The move by the government to remove Value Added Tax (VAT) from animal feeds’ ingredients in its 2018/2019 budget if fully implemented will see livestock farmers and investors in the agriculture sector find it easy to manufacture own feeds lowering buying costs.
More than 50 per cent of the feeds’ ingredients are imported from the regional neighbours, especially Tanzania, Uganda and Rwanda and the prices of the materials keep on increasing depending on their availability, according to experts.
However, with the removal of VAT on the raw materials, players in the sector are set to save 16 per cent from the overall cost of the materials though an increase in price in some other key ingredients will quickly wipe out such gains.
For Esther Ng’ang’a, a dairy, pigs and poultry farmer from Gathiga, Kiambu County, the cost of her animal feeds has been an issues. For 38 years she has been in the venture, Esther recalls how animal feeds were available an affordable some years back.
“When I started serious farming in 1980, two 70kg bags of poultry feeds was sold at Sh1000 and they were of quality as compared to Sh3000 per 70kg bag of the feeds that I buy today whose quality is also compromised,” said Esther.
According to a research published last year by a Kenyan NGO, Kenya Market Trust, out of 200 feeds manufacturers in Kenya, only 10 per cent are able to consistently manufacture feeds that meet quality standards. There are genuine reasons for that.
Esther retired as a secretary from the Ministry of Works in 1980 to focus on farming within her one acre piece of land which is currently accommodating over 800 birds, 20 pigs and 28 piglets, five dairy cows and five calves.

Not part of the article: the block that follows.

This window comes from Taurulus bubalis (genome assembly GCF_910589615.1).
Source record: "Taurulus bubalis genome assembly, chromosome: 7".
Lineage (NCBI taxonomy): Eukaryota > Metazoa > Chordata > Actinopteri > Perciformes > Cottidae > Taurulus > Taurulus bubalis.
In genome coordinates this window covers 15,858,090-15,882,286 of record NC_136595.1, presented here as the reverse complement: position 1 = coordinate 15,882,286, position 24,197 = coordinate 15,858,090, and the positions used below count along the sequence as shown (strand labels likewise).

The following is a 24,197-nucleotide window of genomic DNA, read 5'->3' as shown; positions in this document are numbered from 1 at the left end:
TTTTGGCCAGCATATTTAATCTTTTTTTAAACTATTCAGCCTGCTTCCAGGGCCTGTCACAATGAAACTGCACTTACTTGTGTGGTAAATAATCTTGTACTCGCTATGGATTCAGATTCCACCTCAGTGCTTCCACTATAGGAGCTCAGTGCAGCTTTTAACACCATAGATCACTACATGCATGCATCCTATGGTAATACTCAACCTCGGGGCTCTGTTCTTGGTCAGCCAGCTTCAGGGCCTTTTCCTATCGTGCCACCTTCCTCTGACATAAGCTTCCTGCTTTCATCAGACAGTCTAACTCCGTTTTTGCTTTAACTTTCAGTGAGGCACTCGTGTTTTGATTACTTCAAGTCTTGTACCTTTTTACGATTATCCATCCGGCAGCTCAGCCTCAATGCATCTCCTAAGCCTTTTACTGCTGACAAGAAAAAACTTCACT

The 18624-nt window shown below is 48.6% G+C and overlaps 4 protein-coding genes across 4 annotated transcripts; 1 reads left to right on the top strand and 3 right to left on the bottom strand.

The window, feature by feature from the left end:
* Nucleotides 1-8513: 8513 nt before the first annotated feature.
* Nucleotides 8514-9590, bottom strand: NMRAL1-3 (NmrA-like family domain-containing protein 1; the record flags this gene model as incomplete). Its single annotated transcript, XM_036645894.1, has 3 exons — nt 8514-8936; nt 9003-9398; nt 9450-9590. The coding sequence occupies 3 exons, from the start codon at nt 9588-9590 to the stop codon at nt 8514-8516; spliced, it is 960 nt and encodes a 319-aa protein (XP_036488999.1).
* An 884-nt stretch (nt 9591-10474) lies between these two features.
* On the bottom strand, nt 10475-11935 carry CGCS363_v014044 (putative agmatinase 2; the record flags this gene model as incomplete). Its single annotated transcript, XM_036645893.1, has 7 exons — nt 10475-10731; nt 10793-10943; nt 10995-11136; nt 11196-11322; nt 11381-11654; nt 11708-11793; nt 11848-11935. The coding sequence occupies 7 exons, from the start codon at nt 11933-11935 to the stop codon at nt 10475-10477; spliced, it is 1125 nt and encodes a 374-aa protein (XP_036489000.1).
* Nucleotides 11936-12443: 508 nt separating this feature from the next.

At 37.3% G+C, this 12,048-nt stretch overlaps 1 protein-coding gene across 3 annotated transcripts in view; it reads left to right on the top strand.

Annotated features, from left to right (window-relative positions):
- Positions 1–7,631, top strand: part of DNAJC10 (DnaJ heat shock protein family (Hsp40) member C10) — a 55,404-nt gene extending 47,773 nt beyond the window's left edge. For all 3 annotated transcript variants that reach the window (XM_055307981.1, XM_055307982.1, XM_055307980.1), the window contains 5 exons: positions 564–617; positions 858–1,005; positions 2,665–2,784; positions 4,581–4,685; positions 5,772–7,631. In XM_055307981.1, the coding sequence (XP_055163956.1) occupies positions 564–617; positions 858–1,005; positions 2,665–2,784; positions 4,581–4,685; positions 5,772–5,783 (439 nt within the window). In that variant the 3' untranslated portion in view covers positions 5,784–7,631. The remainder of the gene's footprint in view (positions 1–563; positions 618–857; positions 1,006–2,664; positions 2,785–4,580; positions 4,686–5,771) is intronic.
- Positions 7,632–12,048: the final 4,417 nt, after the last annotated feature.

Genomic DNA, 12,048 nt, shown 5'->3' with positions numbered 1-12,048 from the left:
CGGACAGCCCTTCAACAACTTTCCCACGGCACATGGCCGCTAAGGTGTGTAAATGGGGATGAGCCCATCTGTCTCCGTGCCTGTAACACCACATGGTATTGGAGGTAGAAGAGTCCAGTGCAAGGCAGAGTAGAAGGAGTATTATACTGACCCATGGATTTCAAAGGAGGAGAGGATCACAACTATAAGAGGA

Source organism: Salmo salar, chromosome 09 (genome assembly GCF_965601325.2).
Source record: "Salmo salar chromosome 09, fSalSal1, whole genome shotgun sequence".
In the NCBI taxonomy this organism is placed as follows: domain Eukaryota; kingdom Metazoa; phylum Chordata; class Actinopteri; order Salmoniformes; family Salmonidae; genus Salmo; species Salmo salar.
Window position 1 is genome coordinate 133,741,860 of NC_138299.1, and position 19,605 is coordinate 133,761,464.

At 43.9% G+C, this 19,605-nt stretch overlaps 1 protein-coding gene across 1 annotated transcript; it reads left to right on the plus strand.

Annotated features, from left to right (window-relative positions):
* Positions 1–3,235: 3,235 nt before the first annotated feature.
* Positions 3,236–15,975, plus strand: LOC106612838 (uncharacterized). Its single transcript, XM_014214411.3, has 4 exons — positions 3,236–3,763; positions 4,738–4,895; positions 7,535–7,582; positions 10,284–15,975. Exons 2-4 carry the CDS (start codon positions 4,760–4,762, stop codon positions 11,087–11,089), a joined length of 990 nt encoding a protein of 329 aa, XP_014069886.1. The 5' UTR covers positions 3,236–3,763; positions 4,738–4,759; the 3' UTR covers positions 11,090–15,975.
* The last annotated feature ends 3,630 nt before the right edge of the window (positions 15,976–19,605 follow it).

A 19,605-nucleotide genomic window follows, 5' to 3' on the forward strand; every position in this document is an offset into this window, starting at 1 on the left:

Esther sells her fully grown pigs weighing between 65 and 70 kilos at 260 per kilo to Farmers Choice. She also milks over 84 litres of milk per day which she takes to Kabete Dairies Cooperative at Sh350 per litre.
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However, she says that getting the litres of milk is not easy as there are other supplements such as maize jam, yeast, molasses, salt and flour that must be added in the cows’ diet to up milk yields.
“I buy 20 bales of hay at Sh300 per bale that last for about a week but the grass only cannot give me the desired outcome, I have to supplement it with other ingredients to suit the animals’ diet,” said Esther.
In other countries like the US farmers grow cereals and other ingredients for largely livestock but in Kenya, 98 per cent of maize grown is for human consumption. This is why when there is scarcity, human food gets preference over the animal feeds
With Kenya’s GDP growing at 4.5 per cent, the population growing at 3 per cent annually and urbanization soaring, these are metrics enough to proof that demand for protein sources will increase tremendously in the future. More milk, more eggs, more poultry, beef, and pork will be required to feed the growing middle class.
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These trends put the industry in a pole position both for national food security and investment. The government is therefore racing new efforts towards removing bottlenecks that would discourage investment in this sector.
Seaboard Corporation, from the USA, has shown strong desire to increase their interests in Unga Holdings. In 2016, Land O’ Lakes, the fifth largest feeds manufacturer in the world, also from the USA, bought half of Bidco Africa’s feeds company.
Since then, they have invested Sh14m in ultra-modern laboratory and are now building Sh1bn feed mills in Nakuru. New investments in the sector will sure improve quality, production efficiencies, and offer better value to farmers.
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New investments are also happening in commercial production of quality fodder like alfalfa to supplement animal feeds. However, not much investment and attention is being given to growing of animal feeds specifically cereals, that would ease competition with human food. In most developed countries, the increase in production and consumption of cereals for both food and feeds occurs together